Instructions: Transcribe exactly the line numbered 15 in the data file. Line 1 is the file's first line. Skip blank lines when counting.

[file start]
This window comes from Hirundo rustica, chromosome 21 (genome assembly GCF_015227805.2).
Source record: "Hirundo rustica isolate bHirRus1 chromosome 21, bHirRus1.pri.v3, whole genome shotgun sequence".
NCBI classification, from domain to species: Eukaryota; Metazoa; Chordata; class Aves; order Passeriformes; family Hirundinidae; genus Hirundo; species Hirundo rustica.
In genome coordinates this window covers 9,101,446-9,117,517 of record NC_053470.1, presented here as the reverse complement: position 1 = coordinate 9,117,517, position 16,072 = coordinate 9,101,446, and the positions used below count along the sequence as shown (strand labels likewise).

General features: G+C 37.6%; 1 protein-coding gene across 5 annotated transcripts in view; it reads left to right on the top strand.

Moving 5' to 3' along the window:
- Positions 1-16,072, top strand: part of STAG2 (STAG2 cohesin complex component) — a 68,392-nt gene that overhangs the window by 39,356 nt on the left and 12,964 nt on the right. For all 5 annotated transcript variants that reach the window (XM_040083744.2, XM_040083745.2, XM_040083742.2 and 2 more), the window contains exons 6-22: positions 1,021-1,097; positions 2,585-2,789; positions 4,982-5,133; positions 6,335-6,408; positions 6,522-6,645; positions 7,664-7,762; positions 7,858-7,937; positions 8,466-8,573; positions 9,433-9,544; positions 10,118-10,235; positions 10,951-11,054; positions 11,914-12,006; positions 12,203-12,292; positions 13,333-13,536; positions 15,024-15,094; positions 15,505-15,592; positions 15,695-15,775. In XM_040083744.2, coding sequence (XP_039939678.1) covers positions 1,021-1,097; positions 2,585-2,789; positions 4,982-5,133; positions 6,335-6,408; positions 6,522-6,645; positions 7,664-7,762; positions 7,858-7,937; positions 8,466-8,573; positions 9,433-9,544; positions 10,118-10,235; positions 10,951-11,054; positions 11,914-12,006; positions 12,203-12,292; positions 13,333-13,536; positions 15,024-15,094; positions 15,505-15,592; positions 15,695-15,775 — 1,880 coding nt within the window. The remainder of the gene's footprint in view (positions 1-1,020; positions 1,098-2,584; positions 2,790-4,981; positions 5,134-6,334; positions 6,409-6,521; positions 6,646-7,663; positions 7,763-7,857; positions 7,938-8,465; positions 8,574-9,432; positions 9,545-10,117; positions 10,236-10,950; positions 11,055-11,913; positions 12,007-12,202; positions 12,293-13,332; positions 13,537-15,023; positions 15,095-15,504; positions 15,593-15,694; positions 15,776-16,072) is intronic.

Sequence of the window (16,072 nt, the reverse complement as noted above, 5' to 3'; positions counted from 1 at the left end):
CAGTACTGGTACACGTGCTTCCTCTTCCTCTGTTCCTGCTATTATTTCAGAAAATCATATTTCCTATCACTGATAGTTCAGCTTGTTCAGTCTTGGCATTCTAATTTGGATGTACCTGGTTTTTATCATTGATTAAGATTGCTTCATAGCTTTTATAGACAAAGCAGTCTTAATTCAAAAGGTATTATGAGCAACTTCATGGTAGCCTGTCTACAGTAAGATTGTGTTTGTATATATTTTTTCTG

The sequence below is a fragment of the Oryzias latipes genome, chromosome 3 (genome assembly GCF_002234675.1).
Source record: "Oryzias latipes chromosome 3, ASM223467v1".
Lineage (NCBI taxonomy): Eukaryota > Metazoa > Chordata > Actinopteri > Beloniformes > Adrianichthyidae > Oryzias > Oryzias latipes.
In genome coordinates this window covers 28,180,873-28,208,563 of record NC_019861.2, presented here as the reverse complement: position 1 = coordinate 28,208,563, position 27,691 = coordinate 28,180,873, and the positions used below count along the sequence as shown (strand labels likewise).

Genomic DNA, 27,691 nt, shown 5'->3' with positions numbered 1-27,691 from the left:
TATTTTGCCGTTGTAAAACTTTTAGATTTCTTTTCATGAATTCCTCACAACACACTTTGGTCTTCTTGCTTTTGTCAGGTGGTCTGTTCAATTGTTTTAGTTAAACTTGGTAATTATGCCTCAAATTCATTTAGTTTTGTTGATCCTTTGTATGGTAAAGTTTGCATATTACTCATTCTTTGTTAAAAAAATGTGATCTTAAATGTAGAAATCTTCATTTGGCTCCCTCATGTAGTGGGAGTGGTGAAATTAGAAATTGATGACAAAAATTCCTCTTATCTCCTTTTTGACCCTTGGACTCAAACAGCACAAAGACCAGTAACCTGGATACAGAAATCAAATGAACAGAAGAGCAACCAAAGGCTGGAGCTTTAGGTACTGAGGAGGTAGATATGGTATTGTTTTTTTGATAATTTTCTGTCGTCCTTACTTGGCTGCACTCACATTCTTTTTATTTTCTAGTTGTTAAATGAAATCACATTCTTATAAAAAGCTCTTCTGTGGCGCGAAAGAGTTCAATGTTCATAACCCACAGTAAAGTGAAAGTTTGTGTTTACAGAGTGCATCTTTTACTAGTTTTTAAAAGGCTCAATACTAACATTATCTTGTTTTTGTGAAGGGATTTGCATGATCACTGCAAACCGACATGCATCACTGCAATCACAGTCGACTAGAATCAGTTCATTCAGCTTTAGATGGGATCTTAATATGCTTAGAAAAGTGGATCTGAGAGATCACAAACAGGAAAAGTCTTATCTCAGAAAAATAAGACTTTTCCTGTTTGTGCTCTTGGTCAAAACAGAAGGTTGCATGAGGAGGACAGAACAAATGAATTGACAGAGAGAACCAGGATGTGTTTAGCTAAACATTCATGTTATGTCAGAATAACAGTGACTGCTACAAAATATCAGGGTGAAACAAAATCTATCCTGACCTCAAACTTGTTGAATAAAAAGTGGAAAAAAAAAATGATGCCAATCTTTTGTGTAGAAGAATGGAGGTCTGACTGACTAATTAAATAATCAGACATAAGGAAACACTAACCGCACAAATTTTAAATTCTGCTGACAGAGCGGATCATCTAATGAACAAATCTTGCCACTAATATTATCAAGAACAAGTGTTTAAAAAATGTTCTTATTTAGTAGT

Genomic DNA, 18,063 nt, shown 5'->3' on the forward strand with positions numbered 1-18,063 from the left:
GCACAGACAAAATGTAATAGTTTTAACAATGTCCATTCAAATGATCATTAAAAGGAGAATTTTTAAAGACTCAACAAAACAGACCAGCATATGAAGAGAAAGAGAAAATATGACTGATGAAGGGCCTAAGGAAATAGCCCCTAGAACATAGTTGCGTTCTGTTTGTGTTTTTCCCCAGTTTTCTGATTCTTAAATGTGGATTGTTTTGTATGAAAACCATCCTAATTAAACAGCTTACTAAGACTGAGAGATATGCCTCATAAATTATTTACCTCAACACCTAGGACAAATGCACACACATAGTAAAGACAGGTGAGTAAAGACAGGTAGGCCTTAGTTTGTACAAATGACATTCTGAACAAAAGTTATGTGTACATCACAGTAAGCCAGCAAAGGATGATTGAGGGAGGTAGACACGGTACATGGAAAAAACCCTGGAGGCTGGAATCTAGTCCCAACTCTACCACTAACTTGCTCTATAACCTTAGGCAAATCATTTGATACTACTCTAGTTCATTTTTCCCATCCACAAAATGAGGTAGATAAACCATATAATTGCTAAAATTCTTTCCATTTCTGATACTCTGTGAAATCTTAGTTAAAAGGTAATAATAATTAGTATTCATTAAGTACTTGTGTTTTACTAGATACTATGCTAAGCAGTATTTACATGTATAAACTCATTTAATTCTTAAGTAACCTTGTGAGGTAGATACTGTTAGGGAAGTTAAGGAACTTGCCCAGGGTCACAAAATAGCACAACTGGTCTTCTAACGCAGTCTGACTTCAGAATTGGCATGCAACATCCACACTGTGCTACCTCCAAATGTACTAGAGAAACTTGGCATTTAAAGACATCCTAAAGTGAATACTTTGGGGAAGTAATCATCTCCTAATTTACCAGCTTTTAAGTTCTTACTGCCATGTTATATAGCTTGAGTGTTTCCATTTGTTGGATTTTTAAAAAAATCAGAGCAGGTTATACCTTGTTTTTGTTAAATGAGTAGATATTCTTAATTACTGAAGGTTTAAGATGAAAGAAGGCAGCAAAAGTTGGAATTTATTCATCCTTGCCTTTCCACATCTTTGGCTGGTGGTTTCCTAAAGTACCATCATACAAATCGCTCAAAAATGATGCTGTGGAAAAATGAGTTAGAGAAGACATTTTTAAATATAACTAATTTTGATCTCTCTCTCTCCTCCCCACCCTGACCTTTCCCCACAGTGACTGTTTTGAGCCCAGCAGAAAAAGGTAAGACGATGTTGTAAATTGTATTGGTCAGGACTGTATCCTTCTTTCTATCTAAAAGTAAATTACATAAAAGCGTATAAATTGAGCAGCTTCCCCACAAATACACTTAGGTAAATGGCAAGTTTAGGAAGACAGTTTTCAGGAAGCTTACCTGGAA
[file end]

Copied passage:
TATTTTGCCGTTGTAAAACTTTTAGATTTCTTTTCATGAATTCCTCACAACACACTTTGGTCTTCTTGCTTTTGTCAGGTGGTCTGTTCAATTGTTTTAGTTAAACTTGGTAATTATGCCTCAAATTCATTTAGTTTTGTTGATCCTTTGTATGGTAAAGTTTGCATATTACTCATTCTTTGTTAAAAAAATGTGATCTTAAATGTAGAAATCTTCATTTGGCTCCCTCATGTAGTGGGAGTGGTGAAATTAGAAATTGATGACAAAAATTCCTCTTATCTCCTTTTTGACCCTTGGACTCAAACAGCACAAAGACCAGTAACCTGGATACAGAAATCAAATGAACAGAAGAGCAACCAAAGGCTGGAGCTTTAGGTACTGAGGAGGTAGATATGGTATTGTTTTTTTGATAATTTTCTGTCGTCCTTACTTGGCTGCACTCACATTCTTTTTATTTTCTAGTTGTTAAATGAAATCACATTCTTATAAAAAGCTCTTCTGTGGCGCGAAAGAGTTCAATGTTCATAACCCACAGTAAAGTGAAAGTTTGTGTTTACAGAGTGCATCTTTTACTAGTTTTTAAAAGGCTCAATACTAACATTATCTTGTTTTTGTGAAGGGATTTGCATGATCACTGCAAACCGACATGCATCACTGCAATCACAGTCGACTAGAATCAGTTCATTCAGCTTTAGATGGGATCTTAATATGCTTAGAAAAGTGGATCTGAGAGATCACAAACAGGAAAAGTCTTATCTCAGAAAAATAAGACTTTTCCTGTTTGTGCTCTTGGTCAAAACAGAAGGTTGCATGAGGAGGACAGAACAAATGAATTGACAGAGAGAACCAGGATGTGTTTAGCTAAACATTCATGTTATGTCAGAATAACAGTGACTGCTACAAAATATCAGGGTGAAACAAAATCTATCCTGACCTCAAACTTGTTGAATAAAAAGTGGAAAAAAAAAATGATGCCAATCTTTTGTGTAGAAGAATGGAGGTCTGACTGACTAATTAAATAATCAGACATAAGGAAACACTAACCGCACAAATTTTAAATTCTGCTGACAGAGCGGATCATCTAATGAACAAATCTTGCCACTAATATTATCAAGAACAAGTGTTTAAAAAATGTTCTTATTTAGTAGT